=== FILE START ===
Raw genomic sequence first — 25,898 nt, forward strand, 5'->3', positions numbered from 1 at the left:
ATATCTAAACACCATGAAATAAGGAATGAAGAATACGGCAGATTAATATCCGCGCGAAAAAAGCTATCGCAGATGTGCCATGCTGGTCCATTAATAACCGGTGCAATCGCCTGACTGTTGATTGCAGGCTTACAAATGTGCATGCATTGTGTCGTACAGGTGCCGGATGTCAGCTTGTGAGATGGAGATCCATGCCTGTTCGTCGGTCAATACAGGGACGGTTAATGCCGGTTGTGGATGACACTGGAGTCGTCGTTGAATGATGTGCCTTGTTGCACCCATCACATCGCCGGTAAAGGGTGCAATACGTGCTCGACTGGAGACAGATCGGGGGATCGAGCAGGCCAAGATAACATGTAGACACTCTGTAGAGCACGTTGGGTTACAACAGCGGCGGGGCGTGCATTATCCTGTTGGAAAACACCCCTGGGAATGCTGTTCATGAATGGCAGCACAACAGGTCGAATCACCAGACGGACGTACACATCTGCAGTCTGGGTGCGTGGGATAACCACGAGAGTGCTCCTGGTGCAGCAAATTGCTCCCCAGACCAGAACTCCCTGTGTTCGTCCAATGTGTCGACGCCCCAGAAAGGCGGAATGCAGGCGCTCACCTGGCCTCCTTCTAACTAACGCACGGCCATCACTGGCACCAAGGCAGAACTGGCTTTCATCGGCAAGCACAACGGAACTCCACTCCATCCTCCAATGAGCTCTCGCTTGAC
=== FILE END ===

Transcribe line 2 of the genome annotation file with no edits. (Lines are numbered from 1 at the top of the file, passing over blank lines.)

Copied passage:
ATATCTAAACACCATGAAATAAGGAATGAAGAATACGGCAGATTAATATCCGCGCGAAAAAAGCTATCGCAGATGTGCCATGCTGGTCCATTAATAACCGGTGCAATCGCCTGACTGTTGATTGCAGGCTTACAAATGTGCATGCATTGTGTCGTACAGGTGCCGGATGTCAGCTTGTGAGATGGAGATCCATGCCTGTTCGTCGGTCAATACAGGGACGGTTAATGCCGGTTGTGGATGACACTGGAGTCGTCGTTGAATGATGTGCCTTGTTGCACCCATCACATCGCCGGTAAAGGGTGCAATACGTGCTCGACTGGAGACAGATCGGGGGATCGAGCAGGCCAAGATAACATGTAGACACTCTGTAGAGCACGTTGGGTTACAACAGCGGCGGGGCGTGCATTATCCTGTTGGAAAACACCCCTGGGAATGCTGTTCATGAATGGCAGCACAACAGGTCGAATCACCAGACGGACGTACACATCTGCAGTCTGGGTGCGTGGGATAACCACGAGAGTGCTCCTGGTGCAGCAAATTGCTCCCCAGACCAGAACTCCCTGTGTTCGTCCAATGTGTCGACGCCCCAGAAAGGCGGAATGCAGGCGCTCACCTGGCCTCCTTCTAACTAACGCACGGCCATCACTGGCACCAAGGCAGAACTGGCTTTCATCGGCAAGCACAACGGAACTCCACTCCATCCTCCAATGAGCTCTCGCTTGAC